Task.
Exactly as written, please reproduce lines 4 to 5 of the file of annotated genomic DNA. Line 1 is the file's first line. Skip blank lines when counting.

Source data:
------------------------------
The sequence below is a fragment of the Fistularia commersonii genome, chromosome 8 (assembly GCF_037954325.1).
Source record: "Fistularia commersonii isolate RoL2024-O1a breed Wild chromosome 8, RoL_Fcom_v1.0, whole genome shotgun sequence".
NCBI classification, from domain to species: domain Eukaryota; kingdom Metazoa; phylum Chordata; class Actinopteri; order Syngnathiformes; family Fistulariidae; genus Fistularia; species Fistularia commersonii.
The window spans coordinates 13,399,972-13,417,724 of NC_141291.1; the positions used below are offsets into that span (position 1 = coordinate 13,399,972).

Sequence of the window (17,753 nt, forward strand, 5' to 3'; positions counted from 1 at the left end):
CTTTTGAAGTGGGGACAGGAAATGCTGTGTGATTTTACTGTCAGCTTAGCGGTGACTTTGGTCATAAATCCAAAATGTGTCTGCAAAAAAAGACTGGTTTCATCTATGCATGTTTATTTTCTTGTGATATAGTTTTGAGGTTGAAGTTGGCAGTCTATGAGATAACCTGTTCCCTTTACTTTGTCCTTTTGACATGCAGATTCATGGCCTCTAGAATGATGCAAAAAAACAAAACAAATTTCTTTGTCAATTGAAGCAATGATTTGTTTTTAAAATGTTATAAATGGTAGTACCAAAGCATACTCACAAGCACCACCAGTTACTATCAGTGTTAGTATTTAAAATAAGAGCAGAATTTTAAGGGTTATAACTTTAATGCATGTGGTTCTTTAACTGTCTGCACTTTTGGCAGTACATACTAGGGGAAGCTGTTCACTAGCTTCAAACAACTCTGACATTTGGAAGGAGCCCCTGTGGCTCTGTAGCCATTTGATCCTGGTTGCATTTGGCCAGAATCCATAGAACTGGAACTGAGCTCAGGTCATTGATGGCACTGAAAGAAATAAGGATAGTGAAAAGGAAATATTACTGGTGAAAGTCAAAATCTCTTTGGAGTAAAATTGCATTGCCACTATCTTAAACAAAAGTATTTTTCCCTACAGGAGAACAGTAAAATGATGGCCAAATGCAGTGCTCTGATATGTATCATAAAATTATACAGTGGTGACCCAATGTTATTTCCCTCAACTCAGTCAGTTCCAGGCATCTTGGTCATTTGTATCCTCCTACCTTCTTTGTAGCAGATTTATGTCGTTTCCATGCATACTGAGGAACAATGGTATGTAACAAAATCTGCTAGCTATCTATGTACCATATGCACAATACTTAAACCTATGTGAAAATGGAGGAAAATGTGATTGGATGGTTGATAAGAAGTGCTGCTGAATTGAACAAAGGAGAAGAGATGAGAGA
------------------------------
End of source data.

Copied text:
The window spans coordinates 13,399,972-13,417,724 of NC_141291.1; the positions used below are offsets into that span (position 1 = coordinate 13,399,972).

Sequence of the window (17,753 nt, forward strand, 5' to 3'; positions counted from 1 at the left end):